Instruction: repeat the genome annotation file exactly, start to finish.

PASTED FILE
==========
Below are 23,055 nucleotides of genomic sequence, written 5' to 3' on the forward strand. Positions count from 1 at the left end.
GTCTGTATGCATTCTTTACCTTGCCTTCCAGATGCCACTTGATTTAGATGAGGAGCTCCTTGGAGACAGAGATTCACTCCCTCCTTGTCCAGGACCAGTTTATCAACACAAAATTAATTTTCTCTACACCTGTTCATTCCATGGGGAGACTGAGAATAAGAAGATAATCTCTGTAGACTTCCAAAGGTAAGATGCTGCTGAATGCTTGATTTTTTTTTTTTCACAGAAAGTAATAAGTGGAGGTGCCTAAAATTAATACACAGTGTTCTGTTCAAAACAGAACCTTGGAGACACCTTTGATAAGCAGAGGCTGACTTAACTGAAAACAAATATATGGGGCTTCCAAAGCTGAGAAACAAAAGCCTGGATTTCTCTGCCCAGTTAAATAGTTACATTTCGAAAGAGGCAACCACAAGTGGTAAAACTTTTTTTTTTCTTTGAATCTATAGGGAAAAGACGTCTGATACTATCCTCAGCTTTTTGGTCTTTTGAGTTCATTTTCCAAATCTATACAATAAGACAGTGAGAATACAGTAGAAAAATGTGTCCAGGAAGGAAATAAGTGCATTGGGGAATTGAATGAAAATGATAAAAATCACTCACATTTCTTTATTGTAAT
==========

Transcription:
Below are 23,055 nucleotides of genomic sequence, written 5' to 3' on the forward strand. Positions count from 1 at the left end.
GTCTGTATGCATTCTTTACCTTGCCTTCCAGATGCCACTTGATTTAGATGAGGAGCTCCTTGGAGACAGAGATTCACTCCCTCCTTGTCCAGGACCAGTTTATCAACACAAAATTAATTTTCTCTACACCTGTTCATTCCATGGGGAGACTGAGAATAAGAAGATAATCTCTGTAGACTTCCAAAGGTAAGATGCTGCTGAATGCTTGATTTTTTTTTTTTCACAGAAAGTAATAAGTGGAGGTGCCTAAAATTAATACACAGTGTTCTGTTCAAAACAGAACCTTGGAGACACCTTTGATAAGCAGAGGCTGACTTAACTGAAAACAAATATATGGGGCTTCCAAAGCTGAGAAACAAAAGCCTGGATTTCTCTGCCCAGTTAAATAGTTACATTTCGAAAGAGGCAACCACAAGTGGTAAAACTTTTTTTTTTCTTTGAATCTATAGGGAAAAGACGTCTGATACTATCCTCAGCTTTTTGGTCTTTTGAGTTCATTTTCCAAATCTATACAATAAGACAGTGAGAATACAGTAGAAAAATGTGTCCAGGAAGGAAATAAGTGCATTGGGGAATTGAATGAAAATGATAAAAATCACTCACATTTCTTTATTGTAAT